Pianist Toma Popovici, 2001 Richmond Competition winner, performs on Tuesday, April 2, at the Tsai Performance Center
Week of 29 March 2002 · Vol. V, No. 28


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Christian Science Monitor: Peace Corps returns to Peru

After a 27-year absence, the Peace Corps will return to Peru, President Bush announced during his recent visit there -- the first by a sitting U.S. president, reports the March 25 Christian Science Monitor. Peru President Alejandro Toledo, who met two Peace Corps volunteers when he was a young boy in a fishing town on Peru's central coast, says that the volunteers "helped me to understand the world," a reference to the assistance they gave him in getting accepted to the University of San Francisco. David Scott Palmer, a CAS professor of international relations, who was one of the original Peace Corps volunteers, is enthusiastic about the return of the Peace Corps to Peru. "I think it could make a useful contribution to Peru's efforts to reduce extreme poverty," he says.

Christian Science Monitor: Romney not invincible

The Massachusetts governor's race "looks like it will be one of the marquee matchups in the nation this fall," writes Seth Stern in the March 21 Christian Science Monitor. He cites Republican Acting Governor Jane Swift's quick pullout, leaving the field to Mitt Romney, who has rapidly risen to prominence following his organization of the successful Winter Olympics in Salt Lake City. However, Democrats feel Romney has weaknesses that can be exploited. They will try to label him as too conservative for the state and may fall back on Ted Kennedy's successful campaign strategy against Romney in the 1994 Senate race, when the Kennedy camp termed Romney antilabor after widespread layoffs at his venture-capital firm. Says Tobe Berkovitz, a COM associate professor in the department of mass communication, advertising, and public relations, the Republicans now have "a slim chance instead of no chance."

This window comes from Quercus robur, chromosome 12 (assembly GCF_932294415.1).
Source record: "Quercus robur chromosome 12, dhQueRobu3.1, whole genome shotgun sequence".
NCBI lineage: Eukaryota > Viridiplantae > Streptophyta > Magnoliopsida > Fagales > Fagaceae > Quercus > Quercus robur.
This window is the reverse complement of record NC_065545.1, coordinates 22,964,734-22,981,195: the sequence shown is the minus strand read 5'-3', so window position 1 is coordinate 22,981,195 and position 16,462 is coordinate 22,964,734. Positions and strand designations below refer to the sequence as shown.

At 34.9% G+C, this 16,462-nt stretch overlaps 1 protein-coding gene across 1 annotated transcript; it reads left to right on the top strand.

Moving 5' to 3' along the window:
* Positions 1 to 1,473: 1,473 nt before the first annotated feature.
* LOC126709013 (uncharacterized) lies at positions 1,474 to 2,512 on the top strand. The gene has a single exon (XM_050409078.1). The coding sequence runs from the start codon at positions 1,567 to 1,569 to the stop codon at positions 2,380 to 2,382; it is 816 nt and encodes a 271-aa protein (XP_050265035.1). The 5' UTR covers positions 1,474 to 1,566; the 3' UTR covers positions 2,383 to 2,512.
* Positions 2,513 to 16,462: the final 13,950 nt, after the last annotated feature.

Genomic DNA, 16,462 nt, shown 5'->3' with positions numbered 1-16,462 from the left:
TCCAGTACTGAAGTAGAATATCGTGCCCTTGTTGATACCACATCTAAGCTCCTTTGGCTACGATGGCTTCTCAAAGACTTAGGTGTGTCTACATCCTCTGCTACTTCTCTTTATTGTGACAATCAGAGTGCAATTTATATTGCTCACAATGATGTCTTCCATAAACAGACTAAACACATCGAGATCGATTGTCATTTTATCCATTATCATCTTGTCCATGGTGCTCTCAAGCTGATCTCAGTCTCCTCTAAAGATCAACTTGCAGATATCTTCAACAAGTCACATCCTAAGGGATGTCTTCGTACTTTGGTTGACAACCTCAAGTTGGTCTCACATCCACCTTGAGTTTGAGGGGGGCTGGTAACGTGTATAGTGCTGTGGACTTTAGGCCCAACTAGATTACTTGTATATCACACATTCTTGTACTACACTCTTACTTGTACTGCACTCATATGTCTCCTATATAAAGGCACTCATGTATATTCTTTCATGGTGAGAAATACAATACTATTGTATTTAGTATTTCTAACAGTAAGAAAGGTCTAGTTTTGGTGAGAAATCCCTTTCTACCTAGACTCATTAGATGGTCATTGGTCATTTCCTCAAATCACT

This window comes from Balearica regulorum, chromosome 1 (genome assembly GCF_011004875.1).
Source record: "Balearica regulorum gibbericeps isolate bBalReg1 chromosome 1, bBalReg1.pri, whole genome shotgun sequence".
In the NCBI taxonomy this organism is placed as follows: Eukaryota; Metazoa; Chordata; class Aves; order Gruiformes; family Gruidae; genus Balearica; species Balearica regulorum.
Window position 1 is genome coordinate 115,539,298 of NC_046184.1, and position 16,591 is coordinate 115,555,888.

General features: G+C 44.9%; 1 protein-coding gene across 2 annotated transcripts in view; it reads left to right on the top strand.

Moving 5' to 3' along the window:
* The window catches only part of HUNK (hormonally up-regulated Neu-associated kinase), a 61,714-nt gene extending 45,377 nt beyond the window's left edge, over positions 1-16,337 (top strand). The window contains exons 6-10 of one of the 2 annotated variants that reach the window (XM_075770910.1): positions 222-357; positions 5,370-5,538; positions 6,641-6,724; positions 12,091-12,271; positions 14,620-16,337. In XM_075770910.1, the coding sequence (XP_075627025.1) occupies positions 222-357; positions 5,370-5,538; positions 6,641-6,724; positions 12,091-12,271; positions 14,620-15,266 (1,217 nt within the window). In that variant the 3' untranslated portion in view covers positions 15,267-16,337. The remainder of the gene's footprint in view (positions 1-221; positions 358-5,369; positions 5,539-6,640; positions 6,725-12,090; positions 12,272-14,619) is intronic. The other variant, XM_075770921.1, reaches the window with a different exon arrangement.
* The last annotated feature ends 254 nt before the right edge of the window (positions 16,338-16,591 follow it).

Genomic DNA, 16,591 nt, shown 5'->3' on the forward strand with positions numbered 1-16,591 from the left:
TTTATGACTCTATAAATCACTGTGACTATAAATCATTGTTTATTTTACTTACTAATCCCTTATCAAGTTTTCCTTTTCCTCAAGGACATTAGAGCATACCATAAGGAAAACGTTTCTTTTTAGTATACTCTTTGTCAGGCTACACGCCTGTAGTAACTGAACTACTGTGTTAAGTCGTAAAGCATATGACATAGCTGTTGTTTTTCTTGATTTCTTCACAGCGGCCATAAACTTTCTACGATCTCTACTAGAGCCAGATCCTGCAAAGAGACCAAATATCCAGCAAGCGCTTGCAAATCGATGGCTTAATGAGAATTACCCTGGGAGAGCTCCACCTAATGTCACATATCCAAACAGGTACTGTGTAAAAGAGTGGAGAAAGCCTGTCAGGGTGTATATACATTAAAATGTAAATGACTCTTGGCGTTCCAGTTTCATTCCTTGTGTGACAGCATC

Information Week: 'Net rage in check with 3Com "switch"

Network outages, which not only create technical challenges for IT staff, but also anger employees and curtail business productivity, may be resolved by the latest 3Com Corporation offering -- Switch 4007R -- reports the March 18 Information Week. The redundant switch fabric on the 4007R means that it can recover from a failure on one of its switch fabrics within milliseconds. "The users probably don't even recognize that there's been a switchover," says Graham Ward, a MED research assistant professor and director of information technology at MED's Office of Information Technology. "If our network is out of business, then our research community is very stressed, and a substantial amount of research could end up being lost."

National Geographic: Maya mural a masterpiece

Last year's discovery of a mural dating from a.d. 100 in San Bartolo, Guatemala, under a Maya pyramid is one of the most important finds in Maya archaeology in recent decades, both for its artistic merit and because of its insight into the Preclassic period of the Maya, reports the March 14
National Geographic. Norman Hammond, a CAS professor of archaeology, who has excavated Preclassic Maya sites in Belize, calls the San Bartolo mural "arguably the most significant find since Bonampak" -- a reference to the site discovered in 1946 in Mexico with Maya murals painted about a.d. 790, not long before the Maya civilization collapsed in a.d. 900. "Bonampak is the acme of Classic Maya mural painting," says Hammond, "but the San Bartolo mural shows that this seminaturalistic style was in existence half a millenium before."


29 March 2002
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